DATUK Muhamad Guntor Tobeng is optimistic about many things, but can be quite stern when giving advice, though he means well.
“My advice to future entrepreneurs is that you must know what you want, what your forte is and just focus on it,” the co-founder and managing director of Gading Kencana Sdn Bhd tells The Edge.
According to Guntor, the common mistake made by first-timers is that they take pride in being a jack of all trades but only end up failing miserably. Also, he observes that some are eager to diversify into an immature business without accumulating sufficient experience in the industry.
“Entrepreneurship is not for everyone. It is meant for the bold, future-oriented and thick-skinned problem-solvers. If you were to be an entrepreneur, treat your job as a hobby. Only then, you would know you are on the right track to achieving success,” he says.
When Guntor founded Gading Kencana in 1999 with his wife, he was unfazed by the 1997 Asian financial crisis. In fact, the financial catastrophe, which did not spare Malaysia, inspired him to rise above it and prove that challenges can be the seeds of new opportunities.
Gading Kencana is a solar energy services company dealing with the production of solar energy as well as solar panel installation.
Prior to establishing Gading Kencana, Guntor was involved in the production of energy-efficient fluorescent lamps at Philips Malaysia for a decade. He has always been passionate about environmental sustainability.
“I may seem crazy to say that I enjoy pushing myself beyond my limits. When the 1997 financial crisis hit Malaysia, I saw it as an opportunity to escape the wrath and set up my own business. In so many ways, I am able to call the shots and control my destiny,” he says.
Guntor also notes that another perk of being an entrepreneur is that one is grooming oneself to be an innovator without realising it. “The best part of entrepreneurship is that you get to travel and rub shoulders with other industry players. That is when you share and exchange ideas and when you think creatively and critically; from there, you know what you can create next.”
From just a solar panel installer and solar farm owner, Gading Kencana is now branching into the solar panel manufacturing segment. Guntor says that manufacturing can be costly, which is why the company is aiming to set up its own factory and is securing a bank loan.
“We do not have a factory yet and most of the components used to make the panels are outsourced locally and internationally. If can produce everything in our plant, we are looking at a vast reduction in production costs,” he says, adding that once the bank gives the green light, construction of the plant could start by end-2017.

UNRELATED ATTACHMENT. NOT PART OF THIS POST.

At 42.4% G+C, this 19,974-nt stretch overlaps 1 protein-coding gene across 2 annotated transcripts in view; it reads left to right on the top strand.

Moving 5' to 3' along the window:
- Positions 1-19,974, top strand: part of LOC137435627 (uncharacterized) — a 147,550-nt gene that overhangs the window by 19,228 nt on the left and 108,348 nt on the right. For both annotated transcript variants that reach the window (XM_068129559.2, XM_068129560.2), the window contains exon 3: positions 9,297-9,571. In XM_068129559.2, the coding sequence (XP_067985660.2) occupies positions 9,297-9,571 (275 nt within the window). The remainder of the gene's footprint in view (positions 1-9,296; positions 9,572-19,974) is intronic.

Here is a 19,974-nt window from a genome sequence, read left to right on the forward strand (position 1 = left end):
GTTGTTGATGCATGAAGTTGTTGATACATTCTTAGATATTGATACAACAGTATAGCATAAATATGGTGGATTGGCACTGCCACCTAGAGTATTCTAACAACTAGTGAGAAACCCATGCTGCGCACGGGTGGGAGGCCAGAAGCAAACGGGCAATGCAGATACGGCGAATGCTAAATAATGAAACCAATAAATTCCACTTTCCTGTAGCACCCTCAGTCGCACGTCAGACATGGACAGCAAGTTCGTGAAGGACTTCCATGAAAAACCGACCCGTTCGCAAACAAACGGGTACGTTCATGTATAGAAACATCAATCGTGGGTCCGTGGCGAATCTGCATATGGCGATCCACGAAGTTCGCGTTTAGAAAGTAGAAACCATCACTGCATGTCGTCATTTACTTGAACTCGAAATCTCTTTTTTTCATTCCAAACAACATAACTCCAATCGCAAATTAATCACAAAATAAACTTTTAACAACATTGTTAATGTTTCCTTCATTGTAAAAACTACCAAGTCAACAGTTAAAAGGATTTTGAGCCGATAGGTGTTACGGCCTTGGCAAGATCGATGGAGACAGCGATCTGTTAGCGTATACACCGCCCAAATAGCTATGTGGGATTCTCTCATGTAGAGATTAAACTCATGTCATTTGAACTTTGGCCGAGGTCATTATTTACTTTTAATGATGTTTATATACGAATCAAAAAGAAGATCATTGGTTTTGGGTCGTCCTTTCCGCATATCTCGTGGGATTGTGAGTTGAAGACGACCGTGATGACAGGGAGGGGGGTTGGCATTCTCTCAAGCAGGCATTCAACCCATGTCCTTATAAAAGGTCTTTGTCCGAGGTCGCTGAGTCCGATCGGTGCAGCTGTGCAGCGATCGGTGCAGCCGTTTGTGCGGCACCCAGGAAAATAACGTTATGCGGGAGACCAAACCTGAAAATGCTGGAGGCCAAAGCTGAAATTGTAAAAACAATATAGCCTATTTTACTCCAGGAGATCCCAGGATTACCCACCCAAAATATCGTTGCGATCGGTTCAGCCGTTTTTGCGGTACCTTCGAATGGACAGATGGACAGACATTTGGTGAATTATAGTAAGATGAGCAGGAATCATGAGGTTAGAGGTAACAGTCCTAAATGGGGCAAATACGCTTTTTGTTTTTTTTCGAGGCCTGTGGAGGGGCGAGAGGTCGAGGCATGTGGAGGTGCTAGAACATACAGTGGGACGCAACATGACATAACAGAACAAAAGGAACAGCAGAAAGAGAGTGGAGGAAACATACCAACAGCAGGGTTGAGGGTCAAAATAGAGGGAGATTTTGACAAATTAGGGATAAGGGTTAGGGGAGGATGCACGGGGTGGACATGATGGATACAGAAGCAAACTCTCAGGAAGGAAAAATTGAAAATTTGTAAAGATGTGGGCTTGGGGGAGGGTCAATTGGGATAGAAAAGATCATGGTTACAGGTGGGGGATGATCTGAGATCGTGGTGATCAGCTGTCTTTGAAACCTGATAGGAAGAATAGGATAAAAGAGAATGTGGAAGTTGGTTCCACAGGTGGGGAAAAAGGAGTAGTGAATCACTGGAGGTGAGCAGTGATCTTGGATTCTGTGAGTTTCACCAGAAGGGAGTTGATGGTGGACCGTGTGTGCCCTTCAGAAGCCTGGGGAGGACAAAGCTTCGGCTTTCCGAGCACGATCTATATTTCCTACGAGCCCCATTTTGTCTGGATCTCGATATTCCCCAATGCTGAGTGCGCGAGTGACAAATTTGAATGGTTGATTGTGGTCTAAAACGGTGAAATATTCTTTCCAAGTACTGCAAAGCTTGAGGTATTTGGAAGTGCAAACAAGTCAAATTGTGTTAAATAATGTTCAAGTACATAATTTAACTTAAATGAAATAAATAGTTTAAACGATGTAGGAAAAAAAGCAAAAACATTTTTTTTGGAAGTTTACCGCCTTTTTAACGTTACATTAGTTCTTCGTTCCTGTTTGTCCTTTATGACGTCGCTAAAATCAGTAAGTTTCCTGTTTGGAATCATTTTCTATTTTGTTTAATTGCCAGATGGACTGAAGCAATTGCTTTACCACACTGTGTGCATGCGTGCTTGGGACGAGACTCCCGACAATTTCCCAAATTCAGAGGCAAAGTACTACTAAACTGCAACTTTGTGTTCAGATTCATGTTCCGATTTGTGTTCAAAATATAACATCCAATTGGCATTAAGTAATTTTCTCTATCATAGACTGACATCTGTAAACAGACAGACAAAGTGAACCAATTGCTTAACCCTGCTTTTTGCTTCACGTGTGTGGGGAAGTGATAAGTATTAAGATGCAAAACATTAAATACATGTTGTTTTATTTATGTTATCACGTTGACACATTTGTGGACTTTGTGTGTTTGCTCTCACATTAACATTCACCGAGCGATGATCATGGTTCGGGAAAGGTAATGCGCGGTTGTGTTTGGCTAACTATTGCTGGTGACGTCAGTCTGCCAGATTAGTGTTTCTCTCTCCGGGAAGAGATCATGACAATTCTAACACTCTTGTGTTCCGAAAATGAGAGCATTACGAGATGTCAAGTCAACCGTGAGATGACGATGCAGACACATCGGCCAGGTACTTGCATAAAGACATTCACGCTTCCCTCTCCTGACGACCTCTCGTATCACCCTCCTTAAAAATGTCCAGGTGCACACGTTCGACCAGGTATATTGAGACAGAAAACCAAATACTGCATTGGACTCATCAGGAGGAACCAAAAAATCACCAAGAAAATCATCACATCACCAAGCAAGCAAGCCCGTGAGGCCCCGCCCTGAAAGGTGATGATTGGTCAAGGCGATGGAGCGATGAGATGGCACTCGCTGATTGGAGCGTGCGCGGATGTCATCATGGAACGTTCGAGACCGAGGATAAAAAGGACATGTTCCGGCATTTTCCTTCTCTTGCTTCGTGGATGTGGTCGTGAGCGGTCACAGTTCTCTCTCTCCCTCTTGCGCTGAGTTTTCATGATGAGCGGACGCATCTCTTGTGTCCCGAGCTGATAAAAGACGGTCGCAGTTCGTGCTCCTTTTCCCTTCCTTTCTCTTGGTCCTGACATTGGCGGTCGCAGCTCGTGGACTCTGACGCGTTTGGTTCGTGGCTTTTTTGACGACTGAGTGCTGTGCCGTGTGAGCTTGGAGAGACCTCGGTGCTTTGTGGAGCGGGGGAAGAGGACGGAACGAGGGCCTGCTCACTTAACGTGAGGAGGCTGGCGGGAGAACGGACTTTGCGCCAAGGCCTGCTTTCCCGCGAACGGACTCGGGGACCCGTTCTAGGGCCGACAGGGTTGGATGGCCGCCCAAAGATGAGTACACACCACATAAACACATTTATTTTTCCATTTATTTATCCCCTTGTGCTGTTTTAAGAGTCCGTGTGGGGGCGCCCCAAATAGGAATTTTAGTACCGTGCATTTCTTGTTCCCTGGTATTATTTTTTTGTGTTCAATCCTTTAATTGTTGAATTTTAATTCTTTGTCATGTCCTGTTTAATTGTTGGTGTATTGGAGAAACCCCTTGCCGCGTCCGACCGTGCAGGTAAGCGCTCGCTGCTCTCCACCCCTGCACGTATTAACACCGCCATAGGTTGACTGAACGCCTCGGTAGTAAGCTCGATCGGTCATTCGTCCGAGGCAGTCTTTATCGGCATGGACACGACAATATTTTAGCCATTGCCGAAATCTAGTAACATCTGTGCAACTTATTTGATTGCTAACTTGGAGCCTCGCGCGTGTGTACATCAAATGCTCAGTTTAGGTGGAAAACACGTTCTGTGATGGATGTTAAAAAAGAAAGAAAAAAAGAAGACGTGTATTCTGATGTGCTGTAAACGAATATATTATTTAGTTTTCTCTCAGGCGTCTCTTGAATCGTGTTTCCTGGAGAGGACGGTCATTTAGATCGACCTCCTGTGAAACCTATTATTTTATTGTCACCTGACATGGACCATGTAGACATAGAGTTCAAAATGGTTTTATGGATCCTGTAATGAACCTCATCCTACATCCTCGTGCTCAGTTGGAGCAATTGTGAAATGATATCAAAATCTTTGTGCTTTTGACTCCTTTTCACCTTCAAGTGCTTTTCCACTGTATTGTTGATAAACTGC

But that is not all that Gading Kencana has up its sleeve. At the moment, the company, which has only one solar farm in Melaka, plans to build a floating solar farm in Perak, which could also be used for fish breeding.
“Everything is still being scrutinised. There are thousands of underutilised tin mine ponds in the country so we would take advantage of this and build a floating solar farm,” he says, adding that Gading Kencana will have to bid for a licence to run the facility, if it were to proceed with the project.
Guntor, who is competing in the Technology Entrepreneur category of the Ernst & Young Entrepreneur of the Year 2016 Malaysia award, says that he is more than content with the achievements of the company. “My wife and I sold one of our houses to build this company. To see everything that we have achieved so far, I am glad we started the business.”
“When you have been in an industry for so long, the only source of satisfaction is seeing your efforts and creations being recognised,” he says, referring to the company’s involvement in the SuriaKU (Projek Suria Koridor Utara) initiative which was recently re-branded as MySuria in the Budget 2017 announcement last month.
The pilot programme, which was completed in Perlis late last year, saw 21 houses belonging to the Bottom 40 (B40) income group installed with 4kW solar panels to generate electricity, which is then sold to Tenaga Nasional Bhd, generating income for the occupants. The next instalment of the programme will involve 1,600 houses and each participant will receive RM250 a month.
Still, what is behind this successful man? “I owe everything I have achieved to my wife. Before marrying her, she told me that even if she were to marry a soldier, she would build him up to be a general.”